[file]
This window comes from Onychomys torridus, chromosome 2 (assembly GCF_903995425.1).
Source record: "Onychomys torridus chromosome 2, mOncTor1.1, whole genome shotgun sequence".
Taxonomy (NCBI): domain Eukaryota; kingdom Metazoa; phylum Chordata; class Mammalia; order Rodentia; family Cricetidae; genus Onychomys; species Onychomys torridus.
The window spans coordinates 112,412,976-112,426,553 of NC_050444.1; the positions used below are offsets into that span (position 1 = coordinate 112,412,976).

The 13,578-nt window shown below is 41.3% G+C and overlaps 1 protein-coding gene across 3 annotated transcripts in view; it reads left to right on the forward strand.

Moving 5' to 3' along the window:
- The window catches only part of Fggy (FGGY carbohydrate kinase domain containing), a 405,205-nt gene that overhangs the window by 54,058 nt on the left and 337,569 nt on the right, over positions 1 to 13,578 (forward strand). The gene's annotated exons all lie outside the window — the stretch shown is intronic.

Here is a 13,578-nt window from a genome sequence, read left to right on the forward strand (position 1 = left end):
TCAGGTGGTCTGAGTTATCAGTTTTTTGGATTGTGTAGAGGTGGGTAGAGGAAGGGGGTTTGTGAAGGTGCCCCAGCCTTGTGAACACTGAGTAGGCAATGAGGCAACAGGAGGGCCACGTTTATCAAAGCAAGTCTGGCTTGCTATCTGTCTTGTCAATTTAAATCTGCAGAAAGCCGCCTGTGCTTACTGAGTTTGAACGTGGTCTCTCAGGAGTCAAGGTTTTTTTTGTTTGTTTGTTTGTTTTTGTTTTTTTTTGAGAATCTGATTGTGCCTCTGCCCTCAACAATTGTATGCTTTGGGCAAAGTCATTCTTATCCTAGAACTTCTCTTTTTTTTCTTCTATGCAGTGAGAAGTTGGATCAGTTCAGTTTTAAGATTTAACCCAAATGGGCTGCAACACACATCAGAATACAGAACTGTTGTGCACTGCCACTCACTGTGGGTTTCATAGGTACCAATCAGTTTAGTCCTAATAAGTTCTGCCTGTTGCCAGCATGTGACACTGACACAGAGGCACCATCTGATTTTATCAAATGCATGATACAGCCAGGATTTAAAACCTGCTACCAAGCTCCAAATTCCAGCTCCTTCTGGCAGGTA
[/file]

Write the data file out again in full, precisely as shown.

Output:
This window comes from Onychomys torridus, chromosome 2 (assembly GCF_903995425.1).
Source record: "Onychomys torridus chromosome 2, mOncTor1.1, whole genome shotgun sequence".
Taxonomy (NCBI): domain Eukaryota; kingdom Metazoa; phylum Chordata; class Mammalia; order Rodentia; family Cricetidae; genus Onychomys; species Onychomys torridus.
The window spans coordinates 112,412,976-112,426,553 of NC_050444.1; the positions used below are offsets into that span (position 1 = coordinate 112,412,976).

The 13,578-nt window shown below is 41.3% G+C and overlaps 1 protein-coding gene across 3 annotated transcripts in view; it reads left to right on the forward strand.

Moving 5' to 3' along the window:
- The window catches only part of Fggy (FGGY carbohydrate kinase domain containing), a 405,205-nt gene that overhangs the window by 54,058 nt on the left and 337,569 nt on the right, over positions 1 to 13,578 (forward strand). The gene's annotated exons all lie outside the window — the stretch shown is intronic.

Here is a 13,578-nt window from a genome sequence, read left to right on the forward strand (position 1 = left end):
TCAGGTGGTCTGAGTTATCAGTTTTTTGGATTGTGTAGAGGTGGGTAGAGGAAGGGGGTTTGTGAAGGTGCCCCAGCCTTGTGAACACTGAGTAGGCAATGAGGCAACAGGAGGGCCACGTTTATCAAAGCAAGTCTGGCTTGCTATCTGTCTTGTCAATTTAAATCTGCAGAAAGCCGCCTGTGCTTACTGAGTTTGAACGTGGTCTCTCAGGAGTCAAGGTTTTTTTTGTTTGTTTGTTTGTTTTTGTTTTTTTTTGAGAATCTGATTGTGCCTCTGCCCTCAACAATTGTATGCTTTGGGCAAAGTCATTCTTATCCTAGAACTTCTCTTTTTTTTCTTCTATGCAGTGAGAAGTTGGATCAGTTCAGTTTTAAGATTTAACCCAAATGGGCTGCAACACACATCAGAATACAGAACTGTTGTGCACTGCCACTCACTGTGGGTTTCATAGGTACCAATCAGTTTAGTCCTAATAAGTTCTGCCTGTTGCCAGCATGTGACACTGACACAGAGGCACCATCTGATTTTATCAAATGCATGATACAGCCAGGATTTAAAACCTGCTACCAAGCTCCAAATTCCAGCTCCTTCTGGCAGGTA